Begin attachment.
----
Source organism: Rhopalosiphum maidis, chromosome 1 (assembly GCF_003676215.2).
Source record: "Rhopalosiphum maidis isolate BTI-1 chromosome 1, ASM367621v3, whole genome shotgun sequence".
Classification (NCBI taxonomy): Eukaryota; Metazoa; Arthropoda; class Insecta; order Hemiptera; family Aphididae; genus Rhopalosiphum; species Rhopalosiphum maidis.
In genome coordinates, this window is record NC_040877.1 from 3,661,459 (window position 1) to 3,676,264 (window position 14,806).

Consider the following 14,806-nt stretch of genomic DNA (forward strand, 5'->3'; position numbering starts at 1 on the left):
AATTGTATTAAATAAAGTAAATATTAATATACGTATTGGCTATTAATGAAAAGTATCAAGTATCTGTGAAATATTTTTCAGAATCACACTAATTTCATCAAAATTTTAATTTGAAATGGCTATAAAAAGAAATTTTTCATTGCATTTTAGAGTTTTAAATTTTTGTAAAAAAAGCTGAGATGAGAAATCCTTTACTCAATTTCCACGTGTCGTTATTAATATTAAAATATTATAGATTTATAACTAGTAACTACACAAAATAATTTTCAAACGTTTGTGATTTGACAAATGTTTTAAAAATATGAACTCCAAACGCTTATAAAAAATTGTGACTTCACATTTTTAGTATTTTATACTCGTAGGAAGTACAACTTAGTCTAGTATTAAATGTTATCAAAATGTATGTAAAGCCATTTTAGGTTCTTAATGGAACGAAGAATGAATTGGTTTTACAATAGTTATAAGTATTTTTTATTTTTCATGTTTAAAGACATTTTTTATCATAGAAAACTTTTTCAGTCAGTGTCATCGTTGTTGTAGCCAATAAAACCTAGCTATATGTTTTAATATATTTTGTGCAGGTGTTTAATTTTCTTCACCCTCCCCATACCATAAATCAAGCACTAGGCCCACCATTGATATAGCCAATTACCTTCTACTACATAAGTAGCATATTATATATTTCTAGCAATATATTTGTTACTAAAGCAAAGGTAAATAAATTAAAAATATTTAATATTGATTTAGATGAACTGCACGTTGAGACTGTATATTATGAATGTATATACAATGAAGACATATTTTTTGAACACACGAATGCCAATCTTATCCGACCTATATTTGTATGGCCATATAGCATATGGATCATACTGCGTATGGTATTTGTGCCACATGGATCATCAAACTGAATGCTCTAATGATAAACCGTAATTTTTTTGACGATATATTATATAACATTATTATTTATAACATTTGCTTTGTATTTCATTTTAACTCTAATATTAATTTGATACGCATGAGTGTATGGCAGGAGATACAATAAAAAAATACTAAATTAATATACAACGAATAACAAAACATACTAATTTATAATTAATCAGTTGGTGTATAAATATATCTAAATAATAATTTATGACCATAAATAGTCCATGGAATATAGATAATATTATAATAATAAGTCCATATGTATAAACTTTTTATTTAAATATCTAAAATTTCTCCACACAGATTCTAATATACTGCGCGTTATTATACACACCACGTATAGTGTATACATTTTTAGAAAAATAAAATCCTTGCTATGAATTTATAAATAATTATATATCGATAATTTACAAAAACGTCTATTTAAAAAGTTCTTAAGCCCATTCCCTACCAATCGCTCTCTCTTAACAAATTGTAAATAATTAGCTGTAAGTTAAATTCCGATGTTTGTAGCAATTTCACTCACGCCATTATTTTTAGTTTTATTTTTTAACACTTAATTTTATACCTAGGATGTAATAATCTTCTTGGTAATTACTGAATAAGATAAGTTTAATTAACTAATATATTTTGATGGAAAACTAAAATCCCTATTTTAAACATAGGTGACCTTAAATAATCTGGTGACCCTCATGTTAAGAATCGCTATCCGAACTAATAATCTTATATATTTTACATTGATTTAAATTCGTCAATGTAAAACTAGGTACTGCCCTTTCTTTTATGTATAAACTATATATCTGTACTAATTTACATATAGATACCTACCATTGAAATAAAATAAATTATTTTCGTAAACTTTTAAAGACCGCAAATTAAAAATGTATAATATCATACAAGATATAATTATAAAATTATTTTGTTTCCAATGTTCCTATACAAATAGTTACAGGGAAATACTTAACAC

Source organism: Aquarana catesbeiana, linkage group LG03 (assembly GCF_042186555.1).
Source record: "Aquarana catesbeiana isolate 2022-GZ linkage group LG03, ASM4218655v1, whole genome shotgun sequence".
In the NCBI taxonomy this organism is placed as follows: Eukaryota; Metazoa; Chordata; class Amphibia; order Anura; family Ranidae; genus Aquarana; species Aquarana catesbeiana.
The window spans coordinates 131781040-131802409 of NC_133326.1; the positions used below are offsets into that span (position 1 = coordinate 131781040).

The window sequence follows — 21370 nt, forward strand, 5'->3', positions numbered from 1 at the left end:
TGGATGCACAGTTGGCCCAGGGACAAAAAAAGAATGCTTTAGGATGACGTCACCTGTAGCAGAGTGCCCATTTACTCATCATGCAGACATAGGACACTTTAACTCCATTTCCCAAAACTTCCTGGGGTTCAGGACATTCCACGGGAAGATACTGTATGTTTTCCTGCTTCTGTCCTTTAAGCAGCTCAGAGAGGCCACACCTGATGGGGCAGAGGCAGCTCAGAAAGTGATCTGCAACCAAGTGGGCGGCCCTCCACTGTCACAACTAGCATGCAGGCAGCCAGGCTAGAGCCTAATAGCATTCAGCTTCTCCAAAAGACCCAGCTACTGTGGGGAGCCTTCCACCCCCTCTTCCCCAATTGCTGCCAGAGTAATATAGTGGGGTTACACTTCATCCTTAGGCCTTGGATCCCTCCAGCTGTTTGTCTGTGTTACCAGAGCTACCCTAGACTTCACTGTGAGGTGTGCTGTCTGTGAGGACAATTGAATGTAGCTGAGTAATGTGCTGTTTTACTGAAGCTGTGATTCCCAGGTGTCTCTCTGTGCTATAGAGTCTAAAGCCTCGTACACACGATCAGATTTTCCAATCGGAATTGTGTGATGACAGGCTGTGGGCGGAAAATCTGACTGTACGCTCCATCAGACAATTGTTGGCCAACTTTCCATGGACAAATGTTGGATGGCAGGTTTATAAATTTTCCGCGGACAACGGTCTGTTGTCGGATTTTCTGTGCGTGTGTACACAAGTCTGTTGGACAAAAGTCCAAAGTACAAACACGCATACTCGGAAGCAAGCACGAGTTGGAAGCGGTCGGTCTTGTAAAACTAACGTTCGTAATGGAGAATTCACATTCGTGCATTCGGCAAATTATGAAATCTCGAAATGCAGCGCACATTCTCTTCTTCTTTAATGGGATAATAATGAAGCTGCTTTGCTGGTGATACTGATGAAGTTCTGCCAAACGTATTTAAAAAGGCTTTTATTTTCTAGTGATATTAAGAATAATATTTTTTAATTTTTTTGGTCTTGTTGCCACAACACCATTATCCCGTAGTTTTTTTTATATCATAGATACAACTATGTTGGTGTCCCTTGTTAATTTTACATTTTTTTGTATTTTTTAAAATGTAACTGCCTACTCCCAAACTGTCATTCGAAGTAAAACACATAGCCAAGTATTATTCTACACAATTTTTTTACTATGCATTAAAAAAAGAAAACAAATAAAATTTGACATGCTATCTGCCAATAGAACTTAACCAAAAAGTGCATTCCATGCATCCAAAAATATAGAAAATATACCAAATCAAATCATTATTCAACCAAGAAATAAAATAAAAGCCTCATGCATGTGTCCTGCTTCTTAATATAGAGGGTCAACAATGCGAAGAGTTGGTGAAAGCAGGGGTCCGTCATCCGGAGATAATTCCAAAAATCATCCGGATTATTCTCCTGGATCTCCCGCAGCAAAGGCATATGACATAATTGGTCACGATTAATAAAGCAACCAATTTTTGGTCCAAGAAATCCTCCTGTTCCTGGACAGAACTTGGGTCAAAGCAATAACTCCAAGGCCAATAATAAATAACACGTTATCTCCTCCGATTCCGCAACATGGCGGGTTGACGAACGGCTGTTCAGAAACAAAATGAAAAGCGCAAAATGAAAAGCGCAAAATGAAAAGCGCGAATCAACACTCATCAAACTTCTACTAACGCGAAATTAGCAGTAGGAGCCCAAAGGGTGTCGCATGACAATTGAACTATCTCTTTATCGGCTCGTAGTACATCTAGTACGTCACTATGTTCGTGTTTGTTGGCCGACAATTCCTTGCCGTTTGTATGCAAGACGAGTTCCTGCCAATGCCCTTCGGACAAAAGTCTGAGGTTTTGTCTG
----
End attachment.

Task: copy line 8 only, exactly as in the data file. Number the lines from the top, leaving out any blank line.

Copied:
Source record: "Aquarana catesbeiana isolate 2022-GZ linkage group LG03, ASM4218655v1, whole genome shotgun sequence".